Heaven knows (Love Wins Chapter 2)

I am blogging my notes from a while back when I first read Rob Bell’s book “Love Wins”. Others have done a good job of responding to the book but I thought as I had them I would post my notes now.


In chapter 2 he makes the great point that heaven is not somewhere else and the gospel is not about escaping somewhere else. He also asks the question about how we will be happy there knowing others we love are not. That is a very good question. I wonder about that too.


He says that Jesus talks about “ages” (this one and the one to come) not an eternal future. He makes the good point that life in the age to come is heaven on earth. Everything “rescued transformed and renewed.” The day of the Lord, he goes on, is when God says “enough” to anything that threatens the peace, harmony and health that God intends for the world.


He makes the point that we long for justice and God’s anger to burn against evil but that we live with the haunting thought of our own contribution to what is wrong with the world. All good points, very well made.


“There is nothing wrong with possessions; it’s just that they have value to us only when we use them, engage in them, and enjoy them. They’re nouns that mean something only in conjunction with verbs. That’s why wealth is so dangerous; if you’re not careful you can easily end up with a garage full of nouns”


What a great way of putting it. “A garage full of nouns”. Rob Bell at his best.


“Jesus makes no promise that in the blink of an eye we will suddenly become totally different people who have different tastes, attitudes, and perspectives.” p50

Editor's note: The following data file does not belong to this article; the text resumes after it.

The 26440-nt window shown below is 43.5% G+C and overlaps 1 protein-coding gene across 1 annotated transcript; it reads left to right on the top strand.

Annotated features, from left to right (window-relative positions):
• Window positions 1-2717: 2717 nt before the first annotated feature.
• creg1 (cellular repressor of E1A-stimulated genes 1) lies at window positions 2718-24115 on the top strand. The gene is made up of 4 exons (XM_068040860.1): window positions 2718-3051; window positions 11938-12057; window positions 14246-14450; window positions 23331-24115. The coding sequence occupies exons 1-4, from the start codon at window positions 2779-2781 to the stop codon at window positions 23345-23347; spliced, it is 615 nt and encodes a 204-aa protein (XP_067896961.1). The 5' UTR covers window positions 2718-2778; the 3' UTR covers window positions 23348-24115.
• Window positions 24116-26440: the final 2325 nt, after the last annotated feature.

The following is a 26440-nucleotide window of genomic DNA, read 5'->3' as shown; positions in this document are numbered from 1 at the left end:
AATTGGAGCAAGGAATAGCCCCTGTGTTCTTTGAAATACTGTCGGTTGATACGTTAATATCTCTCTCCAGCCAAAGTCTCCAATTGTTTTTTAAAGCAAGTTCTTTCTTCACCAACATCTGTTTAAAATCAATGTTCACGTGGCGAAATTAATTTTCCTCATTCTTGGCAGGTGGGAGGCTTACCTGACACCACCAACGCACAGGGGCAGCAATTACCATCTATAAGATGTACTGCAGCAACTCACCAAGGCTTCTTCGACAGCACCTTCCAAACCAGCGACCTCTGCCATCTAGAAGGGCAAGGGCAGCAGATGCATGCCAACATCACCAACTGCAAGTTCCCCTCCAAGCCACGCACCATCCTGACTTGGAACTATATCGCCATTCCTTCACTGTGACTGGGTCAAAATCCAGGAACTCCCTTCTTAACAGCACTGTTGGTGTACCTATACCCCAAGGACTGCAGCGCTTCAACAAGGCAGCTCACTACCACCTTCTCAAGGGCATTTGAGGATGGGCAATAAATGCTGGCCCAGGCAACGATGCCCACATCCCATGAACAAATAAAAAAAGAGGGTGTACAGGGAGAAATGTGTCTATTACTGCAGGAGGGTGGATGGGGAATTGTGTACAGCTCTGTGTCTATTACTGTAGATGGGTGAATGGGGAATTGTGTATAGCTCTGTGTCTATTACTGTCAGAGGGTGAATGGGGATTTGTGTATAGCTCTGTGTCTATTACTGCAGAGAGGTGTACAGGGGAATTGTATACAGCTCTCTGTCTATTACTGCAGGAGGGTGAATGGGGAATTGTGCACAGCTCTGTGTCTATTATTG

I think I agree. We are re-newed not replaced. We die in Christ and are reborn by the Spirit etc but not in ways that mean we are a new person, disconnected from the one that grew inside our mother’s womb. (I find this concept hard to articulate but it is key in the bible. God could have destroyed everything when man rebelled against him and start again, but he chose to bring a new creation out of the death of the old. It seems that there is something that can be brought out of the grave that cannot be brought into being out of nothing.)  We are in some sense the same being, but one who has been separated from their sin and brought to new Spiritual life. Now that will give us different tastes, attitudes, and perspectives. If it doesn’t perhaps we have not really been changed at all. But I think what he is talking about is when Jesus comes back, though the bible says we will all be instantly changed to be like him (1 Cor 15:52), it will just be the completion of the work that began in us on conversion. No one on Jesus’ return will be changed in their nature and reaction to him. Those that loved him in their life will love him still more, and those that rejected him in their heart will continue to push him away.


Rob makes the point that some will be surprised to be in heaven, ie “but when did we do X Y and Z for you Jesus?”. Others will be surprised to be in hell “away from me you evil doers”.


I’m not sure Mat 25:35-46 really means that doing good to God’s people is the way to get to heaven, and that therefore there will be a lot of surprised philanthropists standing at the pearly gates. To fit it with the rest of the bible’s emphasis on salvation by faith in Jesus, I take it to mean that those who trust in Jesus will demonstrate it by what they do.


“when Jesus talked about heaven, he was [sometimes] talking about our present, intense, real experiences of joy, peace, and love in this life, this side of death and the age to come. Heaven for Jesus wasn’t just someday; it was a present reality. Jesus blurs the lines, inviting the rich man, and us, into the merging of heaven and earth, the future and present, here and now.


To say it again, eternal life is less about a kind of time that starts when we die, and more about a quality and vitality of life lived now in connection to God” p 59


True, eternal life doesn’t start when we die. It starts now. It’s not about life that begins at death. It’s about experiencing the kind of life now that can endure and survive through death. But there is still a massive difference between this age and the next and though they may overlap, they are not the same.


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